Love comes and goes, but belting is forever.
In honor of Valentine’s Day, here are eight musical theater songs (in no particular order) that will certainly break your heart in two. These tunes are best enjoyed while treating yourself to tons of chocolate, but can also double as excellent audition songs to flaunt your emotional range!
“Still Hurting” from “The Last Five Years”
This is arguably the most heartbreaking musical opening number of all time. Below, Lea Salonga sings this rendition impeccably, and we can all relate to the person at 1:27 who murmurs, “Nice.”
“My Man” from “Funny Girl”
An ultimate be-all and end-all of musical theater—yet never performed in a Broadway production. This show-stopper was made famous by the classic film version of “Funny Girl,” and no one can do it better than Barbra Streisand.
“Another Life” from “Bridges of Madison County”
Whitney Bashor’s angelic tone paired with a simple yet enchanting acoustic melody makes this song soar. If you can make it to the last verse without breaking down, you’ll hear some of Jason Robert Brown’s most poignant lyrics: “Back there in a shadow, find a picture of a woman wearing four years of confusion like a scar.” Ow.
“If I Loved You” from “Carousel”
Audra McDonald and Josh Groban sound heavenly together in this instant-classic cover from “Carousel.” But frankly, McDonald could sing anything and we’d still sob for ages.
“Where Are All the People?” from “Chaplin: The Musical”
Rob McClure gave a genius performance in the short-lived production of “Chaplin: The Musical,” embodying Charlie Chaplin’s distinct physicality and charm with the utmost precision. In this 11 o’clock number, he tearfully recollects the admirers he once held close. The final note is as vocally impressive as it is haunting.
“Being Alive” from “Company”
Bobby’s iconic moment of clarity in Stephen Sondheim’s “Company” is portrayed here by Raúl Esparza. The actor’s unrestrained outcry of “Mock me with praise” is unapologetic and raw; combine his total focus with the tight camera angle and suddenly the lavish Tony Awards ceremony seems extremely personal.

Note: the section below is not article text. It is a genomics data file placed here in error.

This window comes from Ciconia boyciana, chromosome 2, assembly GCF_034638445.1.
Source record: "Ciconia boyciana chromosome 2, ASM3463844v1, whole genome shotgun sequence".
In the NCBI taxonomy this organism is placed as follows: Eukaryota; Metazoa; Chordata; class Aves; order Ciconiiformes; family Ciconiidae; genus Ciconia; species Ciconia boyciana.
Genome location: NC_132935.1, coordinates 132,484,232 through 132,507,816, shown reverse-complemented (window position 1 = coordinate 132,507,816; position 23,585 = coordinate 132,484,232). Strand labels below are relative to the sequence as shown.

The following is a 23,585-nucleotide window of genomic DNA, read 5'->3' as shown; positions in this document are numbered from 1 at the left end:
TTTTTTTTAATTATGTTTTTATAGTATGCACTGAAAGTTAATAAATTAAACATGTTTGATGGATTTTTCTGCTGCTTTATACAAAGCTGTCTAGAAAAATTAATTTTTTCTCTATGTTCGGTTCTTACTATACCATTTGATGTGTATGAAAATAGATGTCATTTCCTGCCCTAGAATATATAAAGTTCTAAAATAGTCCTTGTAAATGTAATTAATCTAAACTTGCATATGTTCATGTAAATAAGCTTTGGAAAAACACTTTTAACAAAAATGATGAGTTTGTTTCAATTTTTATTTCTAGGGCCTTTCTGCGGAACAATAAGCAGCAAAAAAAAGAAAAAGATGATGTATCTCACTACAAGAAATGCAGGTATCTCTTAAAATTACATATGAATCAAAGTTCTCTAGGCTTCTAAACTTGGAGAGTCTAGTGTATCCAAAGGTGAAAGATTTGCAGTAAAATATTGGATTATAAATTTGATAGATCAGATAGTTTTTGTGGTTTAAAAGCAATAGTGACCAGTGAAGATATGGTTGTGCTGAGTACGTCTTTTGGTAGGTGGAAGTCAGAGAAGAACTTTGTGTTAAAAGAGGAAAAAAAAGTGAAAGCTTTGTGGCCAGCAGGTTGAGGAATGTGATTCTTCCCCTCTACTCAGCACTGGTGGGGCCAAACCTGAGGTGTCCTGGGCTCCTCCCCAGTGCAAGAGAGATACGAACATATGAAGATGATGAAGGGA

“Pretty Funny” from “Dogfight”
This musical hasn’t hit the Great White Way (yet) but this performance will bring the tears for years to come. At the end of act one, Rose (played by Lindsay Mendez) learns that her date only brought her to a party in the hopes of winning a contest. The rules: whoever brings the ugliest date wins. Mendez’s vulnerability becomes our own, and her outward combination of deep disappointment and humiliation is riveting.
“Satisfied” from “Hamilton”
At a speed of about five words per second, this anthem speaks for itself. Renée Elise Goldsberry, who plays Angelica Schuyler, spits at one of the quickest paces in “Hamilton’s” score, and leaves her listeners hanging on every bitter word. What makes “Satisfied” so heartbreaking is the utter remorse in Angelica’s voice as she walks us through one of the most painful decisions she ever had to make. Angelica’s choices may have been calculated, yet Goldsberry’s performance seems effortless.
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